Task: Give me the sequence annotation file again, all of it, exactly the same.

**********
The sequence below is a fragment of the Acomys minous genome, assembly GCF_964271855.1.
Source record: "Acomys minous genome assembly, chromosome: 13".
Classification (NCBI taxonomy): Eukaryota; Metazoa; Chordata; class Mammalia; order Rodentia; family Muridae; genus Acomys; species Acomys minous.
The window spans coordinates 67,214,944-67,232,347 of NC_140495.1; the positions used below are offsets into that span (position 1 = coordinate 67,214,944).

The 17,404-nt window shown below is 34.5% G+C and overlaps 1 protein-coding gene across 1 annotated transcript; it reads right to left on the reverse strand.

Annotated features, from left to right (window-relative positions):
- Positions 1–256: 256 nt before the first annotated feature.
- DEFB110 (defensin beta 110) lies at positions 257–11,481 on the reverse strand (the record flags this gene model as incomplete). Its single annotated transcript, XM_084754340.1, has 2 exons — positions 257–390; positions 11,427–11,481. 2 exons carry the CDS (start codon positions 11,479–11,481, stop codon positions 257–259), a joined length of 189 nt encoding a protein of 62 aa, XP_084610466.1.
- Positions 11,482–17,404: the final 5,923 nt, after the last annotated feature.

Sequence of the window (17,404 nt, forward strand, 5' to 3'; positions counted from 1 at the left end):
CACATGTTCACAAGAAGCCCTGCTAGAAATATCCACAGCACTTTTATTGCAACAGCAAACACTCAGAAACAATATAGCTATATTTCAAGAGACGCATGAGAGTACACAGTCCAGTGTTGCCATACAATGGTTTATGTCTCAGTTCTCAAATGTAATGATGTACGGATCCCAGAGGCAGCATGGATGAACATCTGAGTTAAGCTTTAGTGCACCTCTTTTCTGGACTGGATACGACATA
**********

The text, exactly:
The sequence below is a fragment of the Acomys minous genome, assembly GCF_964271855.1.
Source record: "Acomys minous genome assembly, chromosome: 13".
Classification (NCBI taxonomy): Eukaryota; Metazoa; Chordata; class Mammalia; order Rodentia; family Muridae; genus Acomys; species Acomys minous.
The window spans coordinates 67,214,944-67,232,347 of NC_140495.1; the positions used below are offsets into that span (position 1 = coordinate 67,214,944).

The 17,404-nt window shown below is 34.5% G+C and overlaps 1 protein-coding gene across 1 annotated transcript; it reads right to left on the reverse strand.

Annotated features, from left to right (window-relative positions):
- Positions 1–256: 256 nt before the first annotated feature.
- DEFB110 (defensin beta 110) lies at positions 257–11,481 on the reverse strand (the record flags this gene model as incomplete). Its single annotated transcript, XM_084754340.1, has 2 exons — positions 257–390; positions 11,427–11,481. 2 exons carry the CDS (start codon positions 11,479–11,481, stop codon positions 257–259), a joined length of 189 nt encoding a protein of 62 aa, XP_084610466.1.
- Positions 11,482–17,404: the final 5,923 nt, after the last annotated feature.

Sequence of the window (17,404 nt, forward strand, 5' to 3'; positions counted from 1 at the left end):
CACATGTTCACAAGAAGCCCTGCTAGAAATATCCACAGCACTTTTATTGCAACAGCAAACACTCAGAAACAATATAGCTATATTTCAAGAGACGCATGAGAGTACACAGTCCAGTGTTGCCATACAATGGTTTATGTCTCAGTTCTCAAATGTAATGATGTACGGATCCCAGAGGCAGCATGGATGAACATCTGAGTTAAGCTTTAGTGCACCTCTTTTCTGGACTGGATACGACATA